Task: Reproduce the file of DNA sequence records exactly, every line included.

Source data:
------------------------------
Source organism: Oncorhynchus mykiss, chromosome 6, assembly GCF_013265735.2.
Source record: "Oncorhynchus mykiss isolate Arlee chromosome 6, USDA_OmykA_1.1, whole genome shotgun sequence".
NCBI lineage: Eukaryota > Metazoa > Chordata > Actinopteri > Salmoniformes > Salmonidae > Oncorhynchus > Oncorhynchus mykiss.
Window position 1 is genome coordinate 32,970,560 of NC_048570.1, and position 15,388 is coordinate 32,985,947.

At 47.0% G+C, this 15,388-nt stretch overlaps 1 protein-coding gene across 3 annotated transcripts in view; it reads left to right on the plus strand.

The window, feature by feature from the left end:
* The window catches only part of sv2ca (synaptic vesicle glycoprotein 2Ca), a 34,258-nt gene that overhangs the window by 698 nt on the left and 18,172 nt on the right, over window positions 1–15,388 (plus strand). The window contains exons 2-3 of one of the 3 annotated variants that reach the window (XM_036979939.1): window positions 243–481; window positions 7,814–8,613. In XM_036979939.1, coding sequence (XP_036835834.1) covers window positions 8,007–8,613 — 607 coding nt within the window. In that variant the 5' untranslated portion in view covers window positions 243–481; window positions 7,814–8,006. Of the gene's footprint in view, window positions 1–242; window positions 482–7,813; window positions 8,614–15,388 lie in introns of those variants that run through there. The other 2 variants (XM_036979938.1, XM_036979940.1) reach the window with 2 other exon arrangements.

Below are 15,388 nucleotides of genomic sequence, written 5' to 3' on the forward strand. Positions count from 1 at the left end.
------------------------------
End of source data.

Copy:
Source organism: Oncorhynchus mykiss, chromosome 6, assembly GCF_013265735.2.
Source record: "Oncorhynchus mykiss isolate Arlee chromosome 6, USDA_OmykA_1.1, whole genome shotgun sequence".
NCBI lineage: Eukaryota > Metazoa > Chordata > Actinopteri > Salmoniformes > Salmonidae > Oncorhynchus > Oncorhynchus mykiss.
Window position 1 is genome coordinate 32,970,560 of NC_048570.1, and position 15,388 is coordinate 32,985,947.

At 47.0% G+C, this 15,388-nt stretch overlaps 1 protein-coding gene across 3 annotated transcripts in view; it reads left to right on the plus strand.

The window, feature by feature from the left end:
* The window catches only part of sv2ca (synaptic vesicle glycoprotein 2Ca), a 34,258-nt gene that overhangs the window by 698 nt on the left and 18,172 nt on the right, over window positions 1–15,388 (plus strand). The window contains exons 2-3 of one of the 3 annotated variants that reach the window (XM_036979939.1): window positions 243–481; window positions 7,814–8,613. In XM_036979939.1, coding sequence (XP_036835834.1) covers window positions 8,007–8,613 — 607 coding nt within the window. In that variant the 5' untranslated portion in view covers window positions 243–481; window positions 7,814–8,006. Of the gene's footprint in view, window positions 1–242; window positions 482–7,813; window positions 8,614–15,388 lie in introns of those variants that run through there. The other 2 variants (XM_036979938.1, XM_036979940.1) reach the window with 2 other exon arrangements.

Below are 15,388 nucleotides of genomic sequence, written 5' to 3' on the forward strand. Positions count from 1 at the left end.